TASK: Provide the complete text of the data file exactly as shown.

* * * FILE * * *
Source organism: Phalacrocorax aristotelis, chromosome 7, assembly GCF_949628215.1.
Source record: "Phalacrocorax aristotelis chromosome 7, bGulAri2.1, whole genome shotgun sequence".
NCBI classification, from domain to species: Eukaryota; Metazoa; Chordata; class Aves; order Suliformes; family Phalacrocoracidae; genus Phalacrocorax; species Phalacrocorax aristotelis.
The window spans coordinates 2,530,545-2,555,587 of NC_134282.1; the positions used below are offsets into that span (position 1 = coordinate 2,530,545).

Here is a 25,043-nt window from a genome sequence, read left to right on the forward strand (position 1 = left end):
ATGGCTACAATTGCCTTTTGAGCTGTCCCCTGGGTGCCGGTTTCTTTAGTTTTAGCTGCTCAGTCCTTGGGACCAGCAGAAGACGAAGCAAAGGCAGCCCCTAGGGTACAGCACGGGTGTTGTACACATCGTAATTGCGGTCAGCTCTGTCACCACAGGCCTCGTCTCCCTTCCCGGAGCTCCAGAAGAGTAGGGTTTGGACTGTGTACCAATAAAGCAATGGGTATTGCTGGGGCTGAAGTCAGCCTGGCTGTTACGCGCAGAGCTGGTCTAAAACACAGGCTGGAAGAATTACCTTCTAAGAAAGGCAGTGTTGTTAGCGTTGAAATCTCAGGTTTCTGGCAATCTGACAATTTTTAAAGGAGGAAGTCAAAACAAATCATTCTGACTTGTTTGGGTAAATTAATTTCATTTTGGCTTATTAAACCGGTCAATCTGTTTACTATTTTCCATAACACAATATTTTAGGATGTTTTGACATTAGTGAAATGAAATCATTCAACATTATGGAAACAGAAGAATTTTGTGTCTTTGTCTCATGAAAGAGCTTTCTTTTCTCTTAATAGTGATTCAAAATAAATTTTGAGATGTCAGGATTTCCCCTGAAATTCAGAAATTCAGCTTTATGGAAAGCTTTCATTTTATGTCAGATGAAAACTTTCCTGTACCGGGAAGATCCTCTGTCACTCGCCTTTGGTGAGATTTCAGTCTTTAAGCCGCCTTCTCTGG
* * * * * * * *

Source organism: Phalacrocorax aristotelis, chromosome 7, assembly GCF_949628215.1.
Source record: "Phalacrocorax aristotelis chromosome 7, bGulAri2.1, whole genome shotgun sequence".
NCBI classification, from domain to species: Eukaryota; Metazoa; Chordata; class Aves; order Suliformes; family Phalacrocoracidae; genus Phalacrocorax; species Phalacrocorax aristotelis.
The window spans coordinates 2,530,545-2,555,587 of NC_134282.1; the positions used below are offsets into that span (position 1 = coordinate 2,530,545).

Here is a 25,043-nt window from a genome sequence, read left to right on the forward strand (position 1 = left end):
ATGGCTACAATTGCCTTTTGAGCTGTCCCCTGGGTGCCGGTTTCTTTAGTTTTAGCTGCTCAGTCCTTGGGACCAGCAGAAGACGAAGCAAAGGCAGCCCCTAGGGTACAGCACGGGTGTTGTACACATCGTAATTGCGGTCAGCTCTGTCACCACAGGCCTCGTCTCCCTTCCCGGAGCTCCAGAAGAGTAGGGTTTGGACTGTGTACCAATAAAGCAATGGGTATTGCTGGGGCTGAAGTCAGCCTGGCTGTTACGCGCAGAGCTGGTCTAAAACACAGGCTGGAAGAATTACCTTCTAAGAAAGGCAGTGTTGTTAGCGTTGAAATCTCAGGTTTCTGGCAATCTGACAATTTTTAAAGGAGGAAGTCAAAACAAATCATTCTGACTTGTTTGGGTAAATTAATTTCATTTTGGCTTATTAAACCGGTCAATCTGTTTACTATTTTCCATAACACAATATTTTAGGATGTTTTGACATTAGTGAAATGAAATCATTCAACATTATGGAAACAGAAGAATTTTGTGTCTTTGTCTCATGAAAGAGCTTTCTTTTCTCTTAATAGTGATTCAAAATAAATTTTGAGATGTCAGGATTTCCCCTGAAATTCAGAAATTCAGCTTTATGGAAAGCTTTCATTTTATGTCAGATGAAAACTTTCCTGTACCGGGAAGATCCTCTGTCACTCGCCTTTGGTGAGATTTCAGTCTTTAAGCCGCCTTCTCTGG